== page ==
What I See When I Look at Sound at PICA

In What I See When I Look at Sound at Perth Institute of Contemporary Arts, curator Leigh Robb has presented five works by artists whose practices collectively traverse the visual, sonic, and performative. With a title that nods to books by writers Raymond Carver and Haruki Murakami, this exhibition aims to probe the relationship between the seen and heard, exploiting the synesthetic interplay between the senses.


Kynan Tan. Multiplicity, 2012-2014; computer-generated video, archival footage, data visualizations, computer-generated sound, LCD and plasma screens, projectors, media players, speakers, headphones; installation view, What I See When I Look at Sound, PICA. Courtesy of the Artist.

To this end, Kynan Tan’s Multiplicity is a hypnotic suite of screen works in which the numeric is translated through visual and auditory filters. Mathematics, that abstraction both simple and complex, is rendered through animations, data visualizations, and computer-generated sound. The result is a graceful interplay of electronic sound and digital imagery. Despite its elegant formalism, the series allows slippages between abstract and representational, near and far, conjuring atmospheric, cinematic, biological, and geographic associations. Neuron-like clusters of lines are disrupted by television static; vast, sweeping sounds trace the form of mountains; and the frenetic lines of global communication are exposed.

Cat Hope’s installation The End of Abe Saba also makes use of the visceral effect produced as a body enters a space filled with low-frequency sound. A reverberating stack of bass guitars, amplifiers, and effects pedals builds a palpable atmosphere with subtle shifts in pitch and intensity. Vinyl wall transfers and screens present graphic notations of the amorphous, almost subterranean bass noise. Hope is interested in sound’s invasive quality—unlike an image, she states, it can’t be easily blocked out. As an accomplished composer, Hope’s interdisciplinary practice spans a range of modes from the classical to the digital. The End of Abe Saba operates as part of a larger project to extend received notions of music by exploring broader possibilities of sound.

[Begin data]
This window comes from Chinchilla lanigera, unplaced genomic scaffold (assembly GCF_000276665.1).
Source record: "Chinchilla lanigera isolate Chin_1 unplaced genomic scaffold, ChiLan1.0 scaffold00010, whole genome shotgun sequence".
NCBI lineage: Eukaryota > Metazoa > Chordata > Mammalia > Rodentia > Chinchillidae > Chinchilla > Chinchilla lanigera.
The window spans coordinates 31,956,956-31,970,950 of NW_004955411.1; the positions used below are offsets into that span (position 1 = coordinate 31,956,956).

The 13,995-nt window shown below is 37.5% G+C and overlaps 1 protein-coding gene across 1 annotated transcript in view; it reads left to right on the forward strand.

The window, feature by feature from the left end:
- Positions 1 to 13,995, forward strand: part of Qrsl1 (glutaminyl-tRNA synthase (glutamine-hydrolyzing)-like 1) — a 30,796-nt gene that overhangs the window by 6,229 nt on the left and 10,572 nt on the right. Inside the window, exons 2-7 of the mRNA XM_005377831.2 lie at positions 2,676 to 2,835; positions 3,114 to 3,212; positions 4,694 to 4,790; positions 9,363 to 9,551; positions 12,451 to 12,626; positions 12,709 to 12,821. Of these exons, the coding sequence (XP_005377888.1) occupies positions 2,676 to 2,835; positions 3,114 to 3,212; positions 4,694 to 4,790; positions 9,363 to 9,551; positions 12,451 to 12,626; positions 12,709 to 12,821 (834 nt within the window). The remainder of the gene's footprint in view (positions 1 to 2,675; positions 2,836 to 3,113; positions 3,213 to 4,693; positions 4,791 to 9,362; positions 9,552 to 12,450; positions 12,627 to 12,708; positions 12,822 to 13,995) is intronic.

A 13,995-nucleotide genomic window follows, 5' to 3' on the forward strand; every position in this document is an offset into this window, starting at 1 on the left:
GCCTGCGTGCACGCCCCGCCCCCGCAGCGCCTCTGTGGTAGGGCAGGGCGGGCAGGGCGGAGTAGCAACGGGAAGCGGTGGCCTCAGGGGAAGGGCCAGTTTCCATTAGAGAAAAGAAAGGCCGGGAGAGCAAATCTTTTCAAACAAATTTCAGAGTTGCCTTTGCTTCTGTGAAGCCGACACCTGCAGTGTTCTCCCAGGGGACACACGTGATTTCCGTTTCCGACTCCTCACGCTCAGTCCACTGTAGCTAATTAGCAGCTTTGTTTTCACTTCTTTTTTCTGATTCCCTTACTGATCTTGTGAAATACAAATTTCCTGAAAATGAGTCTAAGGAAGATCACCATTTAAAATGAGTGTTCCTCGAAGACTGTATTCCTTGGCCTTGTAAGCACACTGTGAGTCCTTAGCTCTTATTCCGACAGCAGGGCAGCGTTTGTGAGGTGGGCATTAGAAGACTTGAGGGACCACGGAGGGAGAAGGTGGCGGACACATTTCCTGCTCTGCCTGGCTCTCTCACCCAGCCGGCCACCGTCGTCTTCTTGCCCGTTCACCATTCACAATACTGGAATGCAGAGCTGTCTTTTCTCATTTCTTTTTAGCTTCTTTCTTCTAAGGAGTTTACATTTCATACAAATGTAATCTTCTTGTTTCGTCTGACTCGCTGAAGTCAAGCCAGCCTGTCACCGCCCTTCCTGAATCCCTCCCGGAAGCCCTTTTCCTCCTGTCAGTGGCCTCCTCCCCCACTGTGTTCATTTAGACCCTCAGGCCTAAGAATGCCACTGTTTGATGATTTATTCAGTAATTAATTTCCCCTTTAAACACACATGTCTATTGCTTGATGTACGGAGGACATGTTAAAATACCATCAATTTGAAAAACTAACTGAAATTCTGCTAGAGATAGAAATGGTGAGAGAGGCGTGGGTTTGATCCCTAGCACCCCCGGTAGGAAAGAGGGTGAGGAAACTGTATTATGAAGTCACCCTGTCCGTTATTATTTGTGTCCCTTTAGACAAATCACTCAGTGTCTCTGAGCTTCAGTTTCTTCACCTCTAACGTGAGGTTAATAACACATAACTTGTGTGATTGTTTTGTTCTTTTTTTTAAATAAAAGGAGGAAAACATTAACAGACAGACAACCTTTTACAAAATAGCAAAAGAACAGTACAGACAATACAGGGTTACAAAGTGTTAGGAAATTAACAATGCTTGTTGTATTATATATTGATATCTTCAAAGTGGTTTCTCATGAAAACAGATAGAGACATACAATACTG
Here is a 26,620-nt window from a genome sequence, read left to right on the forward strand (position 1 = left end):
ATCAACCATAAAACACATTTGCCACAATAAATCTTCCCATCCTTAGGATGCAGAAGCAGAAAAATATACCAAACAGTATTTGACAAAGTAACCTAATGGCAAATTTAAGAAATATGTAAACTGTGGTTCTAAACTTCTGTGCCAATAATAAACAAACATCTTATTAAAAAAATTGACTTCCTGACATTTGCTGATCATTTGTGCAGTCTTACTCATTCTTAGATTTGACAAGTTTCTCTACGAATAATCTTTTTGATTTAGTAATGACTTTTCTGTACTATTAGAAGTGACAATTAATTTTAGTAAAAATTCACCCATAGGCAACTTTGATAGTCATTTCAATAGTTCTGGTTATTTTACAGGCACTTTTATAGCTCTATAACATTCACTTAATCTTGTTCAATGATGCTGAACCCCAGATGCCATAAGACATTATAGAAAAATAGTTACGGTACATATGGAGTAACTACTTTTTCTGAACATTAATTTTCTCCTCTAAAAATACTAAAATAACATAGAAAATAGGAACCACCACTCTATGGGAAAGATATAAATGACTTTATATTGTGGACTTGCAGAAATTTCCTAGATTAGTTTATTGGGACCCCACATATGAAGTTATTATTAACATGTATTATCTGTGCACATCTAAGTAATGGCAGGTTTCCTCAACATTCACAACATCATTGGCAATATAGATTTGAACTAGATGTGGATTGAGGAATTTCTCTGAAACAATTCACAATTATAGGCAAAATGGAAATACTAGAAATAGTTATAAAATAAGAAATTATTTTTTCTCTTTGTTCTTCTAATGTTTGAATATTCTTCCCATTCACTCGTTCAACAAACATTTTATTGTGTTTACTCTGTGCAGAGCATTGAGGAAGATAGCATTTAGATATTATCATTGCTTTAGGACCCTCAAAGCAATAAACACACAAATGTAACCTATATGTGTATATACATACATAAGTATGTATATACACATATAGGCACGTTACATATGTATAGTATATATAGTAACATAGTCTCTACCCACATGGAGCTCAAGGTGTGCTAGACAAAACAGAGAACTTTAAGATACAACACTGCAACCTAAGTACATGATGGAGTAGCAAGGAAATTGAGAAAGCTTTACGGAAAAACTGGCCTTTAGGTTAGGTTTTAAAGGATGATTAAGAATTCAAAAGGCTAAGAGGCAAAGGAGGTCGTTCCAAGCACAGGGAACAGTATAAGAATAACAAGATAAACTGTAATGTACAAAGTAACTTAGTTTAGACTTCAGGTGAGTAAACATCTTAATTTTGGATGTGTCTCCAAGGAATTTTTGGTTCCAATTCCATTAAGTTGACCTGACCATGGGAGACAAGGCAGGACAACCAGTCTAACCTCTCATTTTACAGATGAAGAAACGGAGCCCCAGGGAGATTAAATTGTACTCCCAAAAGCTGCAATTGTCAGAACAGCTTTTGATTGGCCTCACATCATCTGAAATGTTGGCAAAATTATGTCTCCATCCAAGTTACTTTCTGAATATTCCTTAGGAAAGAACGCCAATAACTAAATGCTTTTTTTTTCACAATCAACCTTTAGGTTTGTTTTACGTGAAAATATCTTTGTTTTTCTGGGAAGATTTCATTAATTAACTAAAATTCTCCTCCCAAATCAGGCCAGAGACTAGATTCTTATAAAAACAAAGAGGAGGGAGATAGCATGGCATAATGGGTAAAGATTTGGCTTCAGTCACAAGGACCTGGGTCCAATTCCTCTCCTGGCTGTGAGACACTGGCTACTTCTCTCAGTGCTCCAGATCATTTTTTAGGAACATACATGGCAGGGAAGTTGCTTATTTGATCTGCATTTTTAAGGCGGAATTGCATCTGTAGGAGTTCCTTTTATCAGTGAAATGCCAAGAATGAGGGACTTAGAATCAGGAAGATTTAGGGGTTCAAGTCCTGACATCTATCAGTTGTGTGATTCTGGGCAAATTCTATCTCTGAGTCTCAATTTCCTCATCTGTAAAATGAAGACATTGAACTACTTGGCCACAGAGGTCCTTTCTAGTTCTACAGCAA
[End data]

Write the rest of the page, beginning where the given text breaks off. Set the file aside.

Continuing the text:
Matthew Gingold. Filament Orkestra, 2014; 64 light bulbs, 64 light-dependent resistors (LDRs), 8 Ardunio Fio, 8 FM radios, 8 Lepai 2020 amplifiers, 16 Tang Band W5-1611SAF 5-in. full-range speakers, 4km AC/DC wiring; installation view, What I See When I Look at Sound, PICA. Courtesy of the Artist. Photo: Toni Wilkinson.

In Matthew Gingold’s Filament Orkestra, a bank of sixty-four domestic light bulbs is transformed into a rhythmically and visually complex installation through sophisticated programming and a worrying quantity of wiring. Referencing the music machines of 20th-century Australian composer Percy Grainger, the robotic orchestra works through its commands in increasingly complex configurations of clicks and flashes. Filament Orkestra resembles a deconstructed Broadway extravaganza, its forms recalled through disembodied choreography, staccato syncopation, and rhythmically flashing lights. In spite of its apparent simplicity and minimalist aesthetic, this is an elaborate and immersive piece, uncanny in its automatism, comical in its motion, and hypnotic in its rhythm.

Although this is a small exhibition, each of the selected works invites the audience into a fully realized world of sound.